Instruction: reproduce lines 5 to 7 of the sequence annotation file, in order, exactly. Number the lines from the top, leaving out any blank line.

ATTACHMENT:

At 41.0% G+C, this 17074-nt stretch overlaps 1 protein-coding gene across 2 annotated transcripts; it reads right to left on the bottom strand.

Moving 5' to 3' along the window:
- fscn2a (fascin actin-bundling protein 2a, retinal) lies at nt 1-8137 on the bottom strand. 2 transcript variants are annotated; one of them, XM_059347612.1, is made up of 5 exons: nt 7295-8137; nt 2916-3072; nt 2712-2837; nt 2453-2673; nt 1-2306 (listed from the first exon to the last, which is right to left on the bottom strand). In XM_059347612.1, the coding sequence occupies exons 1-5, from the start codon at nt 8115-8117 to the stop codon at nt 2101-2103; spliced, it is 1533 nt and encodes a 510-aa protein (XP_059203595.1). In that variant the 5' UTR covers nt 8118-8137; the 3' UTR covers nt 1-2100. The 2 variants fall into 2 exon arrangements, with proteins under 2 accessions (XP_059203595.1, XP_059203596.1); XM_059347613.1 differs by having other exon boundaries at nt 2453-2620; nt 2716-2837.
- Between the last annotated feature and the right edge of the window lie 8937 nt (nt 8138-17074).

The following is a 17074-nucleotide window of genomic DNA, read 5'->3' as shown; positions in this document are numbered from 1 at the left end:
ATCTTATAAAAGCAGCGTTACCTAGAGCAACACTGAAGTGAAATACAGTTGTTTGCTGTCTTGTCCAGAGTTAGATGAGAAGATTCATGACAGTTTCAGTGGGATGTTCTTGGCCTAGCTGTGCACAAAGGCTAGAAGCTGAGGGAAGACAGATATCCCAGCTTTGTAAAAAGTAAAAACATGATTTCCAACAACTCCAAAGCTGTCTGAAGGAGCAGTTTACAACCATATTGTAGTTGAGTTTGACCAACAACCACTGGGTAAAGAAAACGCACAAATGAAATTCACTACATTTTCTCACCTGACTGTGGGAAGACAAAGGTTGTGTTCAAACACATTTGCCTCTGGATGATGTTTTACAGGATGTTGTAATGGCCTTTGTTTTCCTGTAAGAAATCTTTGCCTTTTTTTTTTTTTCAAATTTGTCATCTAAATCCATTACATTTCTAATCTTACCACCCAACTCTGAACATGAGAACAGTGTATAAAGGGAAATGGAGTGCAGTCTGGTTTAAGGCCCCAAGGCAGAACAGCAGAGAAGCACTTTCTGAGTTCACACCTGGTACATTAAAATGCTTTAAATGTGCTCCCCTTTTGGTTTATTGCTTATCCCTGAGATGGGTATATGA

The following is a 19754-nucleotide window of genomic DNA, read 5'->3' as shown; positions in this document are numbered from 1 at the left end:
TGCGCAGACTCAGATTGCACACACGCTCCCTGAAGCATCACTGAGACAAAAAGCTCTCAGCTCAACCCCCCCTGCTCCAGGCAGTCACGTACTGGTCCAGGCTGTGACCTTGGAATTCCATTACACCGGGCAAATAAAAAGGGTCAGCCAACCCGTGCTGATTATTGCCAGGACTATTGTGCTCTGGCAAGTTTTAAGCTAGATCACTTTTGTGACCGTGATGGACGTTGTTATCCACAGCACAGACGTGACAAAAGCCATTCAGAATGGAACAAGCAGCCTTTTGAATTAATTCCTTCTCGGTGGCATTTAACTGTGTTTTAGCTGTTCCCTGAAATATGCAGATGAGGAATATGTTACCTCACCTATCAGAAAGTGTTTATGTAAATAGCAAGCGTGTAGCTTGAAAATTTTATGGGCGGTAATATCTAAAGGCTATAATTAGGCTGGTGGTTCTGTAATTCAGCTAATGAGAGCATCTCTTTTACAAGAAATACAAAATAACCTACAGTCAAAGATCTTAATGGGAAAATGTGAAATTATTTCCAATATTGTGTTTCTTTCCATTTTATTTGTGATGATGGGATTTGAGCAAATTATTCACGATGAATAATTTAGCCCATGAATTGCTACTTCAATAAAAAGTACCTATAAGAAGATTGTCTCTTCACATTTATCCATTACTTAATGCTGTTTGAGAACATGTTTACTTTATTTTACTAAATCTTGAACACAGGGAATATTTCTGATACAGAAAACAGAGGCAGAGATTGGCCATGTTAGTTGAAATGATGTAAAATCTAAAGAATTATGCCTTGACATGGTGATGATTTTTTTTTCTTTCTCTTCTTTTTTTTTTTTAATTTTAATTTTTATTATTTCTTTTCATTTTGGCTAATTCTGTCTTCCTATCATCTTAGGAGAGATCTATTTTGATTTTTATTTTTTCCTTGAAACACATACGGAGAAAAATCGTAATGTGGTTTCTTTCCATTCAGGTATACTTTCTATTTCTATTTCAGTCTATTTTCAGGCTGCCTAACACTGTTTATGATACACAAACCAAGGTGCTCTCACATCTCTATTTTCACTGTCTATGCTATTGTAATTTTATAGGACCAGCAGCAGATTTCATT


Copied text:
The following is a 17074-nucleotide window of genomic DNA, read 5'->3' as shown; positions in this document are numbered from 1 at the left end:
ATCTTATAAAAGCAGCGTTACCTAGAGCAACACTGAAGTGAAATACAGTTGTTTGCTGTCTTGTCCAGAGTTAGATGAGAAGATTCATGACAGTTTCAGTGGGATGTTCTTGGCCTAGCTGTGCACAAAGGCTAGAAGCTGAGGGAAGACAGATATCCCAGCTTTGTAAAAAGTAAAAACATGATTTCCAACAACTCCAAAGCTGTCTGAAGGAGCAGTTTACAACCATATTGTAGTTGAGTTTGACCAACAACCACTGGGTAAAGAAAACGCACAAATGAAATTCACTACATTTTCTCACCTGACTGTGGGAAGACAAAGGTTGTGTTCAAACACATTTGCCTCTGGATGATGTTTTACAGGATGTTGTAATGGCCTTTGTTTTCCTGTAAGAAATCTTTGCCTTTTTTTTTTTTTCAAATTTGTCATCTAAATCCATTACATTTCTAATCTTACCACCCAACTCTGAACATGAGAACAGTGTATAAAGGGAAATGGAGTGCAGTCTGGTTTAAGGCCCCAAGGCAGAACAGCAGAGAAGCACTTTCTGAGTTCACACCTGGTACATTAAAATGCTTTAAATGTGCTCCCCTTTTGGTTTATTGCTTATCCCTGAGATGGGTATATGA

The following is a 19754-nucleotide window of genomic DNA, read 5'->3' as shown; positions in this document are numbered from 1 at the left end: